Agreements provide an opportunity for collaboration, connection and communication. The agreements recognize that structure and order are important in society. We need agreements so that people can get along with each other. The agreements recognize that people are the most important part of the equation. Everyone needs a voice in creating guidelines for living together. It is important for children to participate in the policy-making process for a school-age program. Relational anarchy exists outside the standard norms for “relational escalators,” which I think often implies that there are no agreements. Personally, I avoided them to some extent, but thinking back to the relationships I regret the most, I deeply wish a better container had been co-developed through agreements without escalators. Where I find that agreements become restrictive is when they only respond to a superficial need and not to the basic need and/or wound that drives that desire – desire is a strategy to satisfy a need. The problem with grammar rules from the point of view of modern linguistics is that many rules are not absolute. There are a plethora of exceptions to the rules, as we can see here. It can be helpful to bookmark compressed lists of rules like this.

Many of us may have experienced unhealthy rules that were imposed on us as children. I was not allowed to climb trees. That was my mother`s rule. Her basic need came from a chronic illness, which meant she needed extra care, and if I hurt myself, it would have been a huge burden for her. A healthier way this rule could have worked would have been to say that I could only climb trees if I had an adult or older child with me to supervise. Are the actions of school-aged children motivated solely by rules? This is how Webster`s describes a rule. “A prescribed guide for the behavior or action of an accepted procedure, habit or habit.” Another definition is that a rule is “the exercise of authority or control.” What made me think about school-age care rules? The topic is often discussed among school-age educators. Some educators define the relationship between children and adults in a certain way. Children who follow the rules and children who struggle with the rules. The process of creating agreements can be difficult.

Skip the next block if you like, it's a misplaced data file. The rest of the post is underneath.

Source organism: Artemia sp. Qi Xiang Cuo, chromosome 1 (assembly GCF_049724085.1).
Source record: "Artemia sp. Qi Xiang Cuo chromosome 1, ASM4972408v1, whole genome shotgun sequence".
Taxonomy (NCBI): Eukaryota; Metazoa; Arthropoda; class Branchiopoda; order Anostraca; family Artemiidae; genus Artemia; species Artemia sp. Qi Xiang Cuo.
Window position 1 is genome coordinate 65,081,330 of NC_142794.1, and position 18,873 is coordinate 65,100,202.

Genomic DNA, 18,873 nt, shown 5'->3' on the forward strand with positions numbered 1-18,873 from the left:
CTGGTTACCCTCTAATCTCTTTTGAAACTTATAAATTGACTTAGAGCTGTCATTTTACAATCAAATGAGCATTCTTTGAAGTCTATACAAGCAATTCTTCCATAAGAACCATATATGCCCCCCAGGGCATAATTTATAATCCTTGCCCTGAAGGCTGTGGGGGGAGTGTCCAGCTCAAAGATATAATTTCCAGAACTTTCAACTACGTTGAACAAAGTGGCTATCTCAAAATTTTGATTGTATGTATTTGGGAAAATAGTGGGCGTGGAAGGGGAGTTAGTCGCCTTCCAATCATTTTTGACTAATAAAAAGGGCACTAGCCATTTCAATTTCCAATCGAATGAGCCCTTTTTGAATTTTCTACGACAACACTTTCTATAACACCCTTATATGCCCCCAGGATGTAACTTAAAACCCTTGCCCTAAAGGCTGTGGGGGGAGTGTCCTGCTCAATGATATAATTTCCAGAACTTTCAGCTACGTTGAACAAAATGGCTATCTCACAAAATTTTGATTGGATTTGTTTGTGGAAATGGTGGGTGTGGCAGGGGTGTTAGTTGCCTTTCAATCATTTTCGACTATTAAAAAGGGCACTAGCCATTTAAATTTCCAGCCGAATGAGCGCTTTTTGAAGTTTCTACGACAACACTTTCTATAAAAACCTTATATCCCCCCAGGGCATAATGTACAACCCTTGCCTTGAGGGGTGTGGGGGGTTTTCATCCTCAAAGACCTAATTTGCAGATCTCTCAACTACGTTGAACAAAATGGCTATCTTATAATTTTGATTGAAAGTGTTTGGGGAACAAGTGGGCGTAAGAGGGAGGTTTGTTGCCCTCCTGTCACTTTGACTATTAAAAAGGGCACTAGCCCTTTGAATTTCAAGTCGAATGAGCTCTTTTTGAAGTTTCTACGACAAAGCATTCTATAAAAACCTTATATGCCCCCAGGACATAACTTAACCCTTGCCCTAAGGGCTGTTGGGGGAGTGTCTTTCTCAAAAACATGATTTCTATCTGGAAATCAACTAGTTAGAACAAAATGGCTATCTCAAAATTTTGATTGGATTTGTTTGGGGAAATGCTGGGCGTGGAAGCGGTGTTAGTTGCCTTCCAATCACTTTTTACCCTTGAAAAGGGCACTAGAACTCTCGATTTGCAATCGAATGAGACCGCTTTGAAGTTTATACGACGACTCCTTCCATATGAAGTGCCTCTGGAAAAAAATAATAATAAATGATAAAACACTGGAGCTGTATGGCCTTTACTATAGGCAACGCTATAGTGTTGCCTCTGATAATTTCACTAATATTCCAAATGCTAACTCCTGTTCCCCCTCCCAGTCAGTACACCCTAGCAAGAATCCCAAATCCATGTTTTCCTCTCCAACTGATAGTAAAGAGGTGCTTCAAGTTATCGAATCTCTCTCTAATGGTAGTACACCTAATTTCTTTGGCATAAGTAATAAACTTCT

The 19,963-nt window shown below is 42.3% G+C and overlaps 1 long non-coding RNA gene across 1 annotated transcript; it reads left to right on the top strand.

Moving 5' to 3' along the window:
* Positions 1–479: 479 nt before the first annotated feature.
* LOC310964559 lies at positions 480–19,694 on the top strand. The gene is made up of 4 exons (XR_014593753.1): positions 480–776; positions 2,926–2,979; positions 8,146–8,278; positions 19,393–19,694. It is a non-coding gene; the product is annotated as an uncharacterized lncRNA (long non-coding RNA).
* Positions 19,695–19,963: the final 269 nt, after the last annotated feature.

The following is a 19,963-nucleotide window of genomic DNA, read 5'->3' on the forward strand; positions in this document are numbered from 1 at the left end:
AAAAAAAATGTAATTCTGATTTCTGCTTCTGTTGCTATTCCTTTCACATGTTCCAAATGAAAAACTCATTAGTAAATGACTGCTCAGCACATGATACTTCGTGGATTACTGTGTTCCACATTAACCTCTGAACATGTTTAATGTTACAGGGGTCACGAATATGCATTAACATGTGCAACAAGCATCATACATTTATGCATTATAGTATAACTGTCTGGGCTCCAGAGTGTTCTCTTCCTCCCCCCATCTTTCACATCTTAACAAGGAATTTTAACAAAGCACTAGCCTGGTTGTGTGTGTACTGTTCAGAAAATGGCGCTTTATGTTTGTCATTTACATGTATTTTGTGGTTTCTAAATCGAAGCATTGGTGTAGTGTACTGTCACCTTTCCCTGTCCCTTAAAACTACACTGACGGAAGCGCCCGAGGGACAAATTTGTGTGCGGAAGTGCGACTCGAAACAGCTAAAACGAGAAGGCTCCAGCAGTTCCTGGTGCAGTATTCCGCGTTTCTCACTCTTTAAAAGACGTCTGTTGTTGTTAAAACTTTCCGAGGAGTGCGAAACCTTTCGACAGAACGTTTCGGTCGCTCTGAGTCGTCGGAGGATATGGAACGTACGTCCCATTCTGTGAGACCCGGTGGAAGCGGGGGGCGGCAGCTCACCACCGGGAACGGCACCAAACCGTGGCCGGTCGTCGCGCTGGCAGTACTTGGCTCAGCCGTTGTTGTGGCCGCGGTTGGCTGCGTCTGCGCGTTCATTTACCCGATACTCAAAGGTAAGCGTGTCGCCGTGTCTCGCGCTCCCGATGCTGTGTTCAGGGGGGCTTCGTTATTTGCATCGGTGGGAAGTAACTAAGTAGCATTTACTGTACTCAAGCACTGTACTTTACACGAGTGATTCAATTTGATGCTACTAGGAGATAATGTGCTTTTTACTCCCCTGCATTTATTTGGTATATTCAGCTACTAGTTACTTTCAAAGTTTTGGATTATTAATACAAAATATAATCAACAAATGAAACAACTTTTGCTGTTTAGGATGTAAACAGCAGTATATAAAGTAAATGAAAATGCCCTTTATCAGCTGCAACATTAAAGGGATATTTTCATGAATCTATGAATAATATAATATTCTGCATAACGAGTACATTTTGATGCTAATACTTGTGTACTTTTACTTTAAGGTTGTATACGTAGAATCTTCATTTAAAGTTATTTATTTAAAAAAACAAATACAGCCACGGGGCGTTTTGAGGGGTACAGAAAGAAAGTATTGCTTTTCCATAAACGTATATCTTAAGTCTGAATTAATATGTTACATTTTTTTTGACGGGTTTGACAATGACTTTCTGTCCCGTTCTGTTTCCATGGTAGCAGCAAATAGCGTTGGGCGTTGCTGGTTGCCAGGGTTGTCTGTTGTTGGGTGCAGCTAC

All children have a first teacher, their parents. They have a huge impact on a school-aged child and how they shape social interactions. Here at Team Agreements, we talk a lot about rules versus agreements and the important differences between the two. In the Merriam-Webster dictionary, a rule is “a prescribed guide to behavior or action.” While the agreements are “an agreement on a course of action”. Basically, the rules are usually top-down and tend to be based on compliance, with little room for negotiation. Unlike agreements, which are generally negotiable and tend to be collaborative in nature. In school-age care, we may choose to move away from the rules that have the final say in all social commitments. We can move towards a more balanced approach. An approach that involves all members of the learning community. Educators, children and parents can be co-designers of agreements for their learning community.

Agreements based on the values they hold. The agreements for each program will be different because they meet the needs of that community and the people who make it up. Children come together to build knowledge together. The same principle can succeed in establishing relationships through agreements. And that`s where team agreements come into play. For teams to work really well together, the focus must be on collaboration and negotiation, especially when we are working together towards a common goal. This can be challenging for many teams, as many of the tasks we work on are often based on compliance. Supporting children in learning social skills in school-age care is on the agenda.

School-aged children learn and experience social interactions. Many educators believe that school-aged children are only motivated by rules. They also believe that school-aged children appreciate the carrot and stick approach. A teaching method that has a strict structure, limits and rewards. Let`s take another example. At work, when we want to enter into a new partnership, we first discuss: “What is our common goal?” We spend time thinking about how best to achieve the goal, and then we write down a few agreements about how we will work together in this partnership. We give it back and forth several times and we might even sign it. Finally, there is a list of rules, and it looks like the list of rules for each class. However, it was “student-generated,” so they will commit to those rules, right? Different legal systems often promote comparable policies in very different ways. Several distinct patterns can be found in the approach of modern legal systems to the problems of whether a bidder is free to withdraw a bid before acceptance and when an acceptance is effective to conclude a contract. Perhaps polar extremes are represented by German civil law on the one hand and Anglo-American customary law on the other.